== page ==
Asked what recent bills or hearings she was most proud of, Johnson initially called this the “most frustrating experience I've had in the 22 years I've been on the committee.”

But later in the interview, Johnson pointed to a NASA reauthorization that passed the committee on a bipartisan voice vote in April 2014, a final product that Johnson endorsed. And Democrats and Republicans joined to create legislation both could support. An essentially identical bill funding NASA for 2015 passed the House under suspension of the rules in February.

But what was produced to reauthorize NASA for 2016 was a bill that the minority couldn’t support, partially because it cut Earth-science funding (which included dollars for climate science) by more than $320 million. It passed the committee in a party-line vote, and Johnson’s statement blasted what she saw as the majority’s “willingness to walk away from bipartisanship in order to appease their own most ideologically driven Members.”

Smith, the chairman said that, "There are a dozen other agencies who are engaged in climate research. There's only one agency involved with space exploration, and that's NASA. So let's keep NASA a space exploration agency; let the other agencies do the research on climate change."

As for the committee's bipartisanship? "We’re trying to make an effort to have [as much] bipartisan legislation as possible. There are going to be some areas where we simply are going to disagree philosophically or disagree on the level of money—for instance, in the case of NASA—and we’re not going to get the bipartisan bills that we would like.”

And Committee Vice Chair Frank Lucas said that when presidential executive orders are common, and when agencies set regulations through the rule-making process (which doesn't involve Congress)—then oversight is needed. “Some might argue it’s a bit more aggressive than it has been in the past,” he said. “I’d simply say that’s a reflection of the time.” But he complimented Johnson’s stately nature, saying she was “very reasonable and rational.”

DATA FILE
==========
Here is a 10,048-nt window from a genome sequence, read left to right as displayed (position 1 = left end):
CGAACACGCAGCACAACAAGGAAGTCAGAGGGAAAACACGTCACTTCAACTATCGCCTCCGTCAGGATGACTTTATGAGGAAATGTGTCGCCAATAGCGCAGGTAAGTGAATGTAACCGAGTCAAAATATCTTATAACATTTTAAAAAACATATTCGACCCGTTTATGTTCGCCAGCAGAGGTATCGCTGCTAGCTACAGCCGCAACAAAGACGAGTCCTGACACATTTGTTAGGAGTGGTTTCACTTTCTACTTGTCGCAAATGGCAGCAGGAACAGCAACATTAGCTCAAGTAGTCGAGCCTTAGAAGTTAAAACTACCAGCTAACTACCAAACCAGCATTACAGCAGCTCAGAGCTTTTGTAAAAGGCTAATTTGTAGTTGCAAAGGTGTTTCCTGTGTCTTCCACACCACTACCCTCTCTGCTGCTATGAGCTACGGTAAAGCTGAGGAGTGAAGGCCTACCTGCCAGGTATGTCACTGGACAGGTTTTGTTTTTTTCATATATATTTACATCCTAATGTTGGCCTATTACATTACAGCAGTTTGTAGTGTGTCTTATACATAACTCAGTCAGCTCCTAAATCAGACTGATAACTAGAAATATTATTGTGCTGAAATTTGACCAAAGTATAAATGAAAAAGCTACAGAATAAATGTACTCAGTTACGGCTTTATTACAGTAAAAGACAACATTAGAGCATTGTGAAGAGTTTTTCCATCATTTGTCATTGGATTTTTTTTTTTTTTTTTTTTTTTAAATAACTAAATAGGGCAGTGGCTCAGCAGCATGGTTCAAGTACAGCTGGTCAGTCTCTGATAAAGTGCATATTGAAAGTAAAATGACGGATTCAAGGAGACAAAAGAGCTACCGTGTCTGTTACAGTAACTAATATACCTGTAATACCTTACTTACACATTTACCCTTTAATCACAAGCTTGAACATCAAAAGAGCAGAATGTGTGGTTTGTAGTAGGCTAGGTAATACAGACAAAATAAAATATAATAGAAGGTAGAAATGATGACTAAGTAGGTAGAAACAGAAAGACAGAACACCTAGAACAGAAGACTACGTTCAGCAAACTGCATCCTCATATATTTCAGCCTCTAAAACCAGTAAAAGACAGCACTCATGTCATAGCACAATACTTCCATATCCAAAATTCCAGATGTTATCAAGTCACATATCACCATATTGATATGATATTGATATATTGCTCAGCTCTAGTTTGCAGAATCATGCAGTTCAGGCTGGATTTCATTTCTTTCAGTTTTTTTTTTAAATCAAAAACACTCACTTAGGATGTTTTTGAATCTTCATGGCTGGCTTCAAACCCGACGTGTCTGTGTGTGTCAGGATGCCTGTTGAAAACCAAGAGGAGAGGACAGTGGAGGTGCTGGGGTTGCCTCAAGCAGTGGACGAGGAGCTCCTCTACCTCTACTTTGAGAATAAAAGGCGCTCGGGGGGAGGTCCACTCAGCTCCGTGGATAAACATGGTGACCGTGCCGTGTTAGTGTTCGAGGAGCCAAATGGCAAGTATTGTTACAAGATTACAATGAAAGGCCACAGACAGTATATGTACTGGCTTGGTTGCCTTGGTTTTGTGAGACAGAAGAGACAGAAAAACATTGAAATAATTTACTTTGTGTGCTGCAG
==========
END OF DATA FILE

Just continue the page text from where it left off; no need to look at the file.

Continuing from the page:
Smith noted that, of the bills that have passed the committee so far this session, a significant number had Democratic cosponsors, in some cases Johnson herself. And Johnson acknowledges that some bipartisan legislation has passed through the committee.

“We’ve done a couple other bills that have been bipartisan that we were both able to defend on the floor,” Johnson said. “They’re so minor that I don’t even remember what some of them have been.”

Rep. Daniel Lipinski, Research and Technology Subcommittee ranking member, said that Congress, in general, has changed, and that Smith is reasonable, he will work out issues to the extent that he can, and that the committee is still probably more bipartisan than others. Yet, there are some fundamental and philosophical differences between the two parties, such as climate change and spending levels.

This isn't unlike many issues in Congress these days, with sharp divides between Democrats and Republicans, and, Lipinski said, “I think the Science Committee is just a reflection on that, but there have been some things that we’ve been able to work together on.”

Though Johnson may be in a tough position, and though she may be frustrated, she’s doing what she can with what she has. Johnson, Lipinski said, “does a good job of trying to steer a good path for the Democrats on the committee.”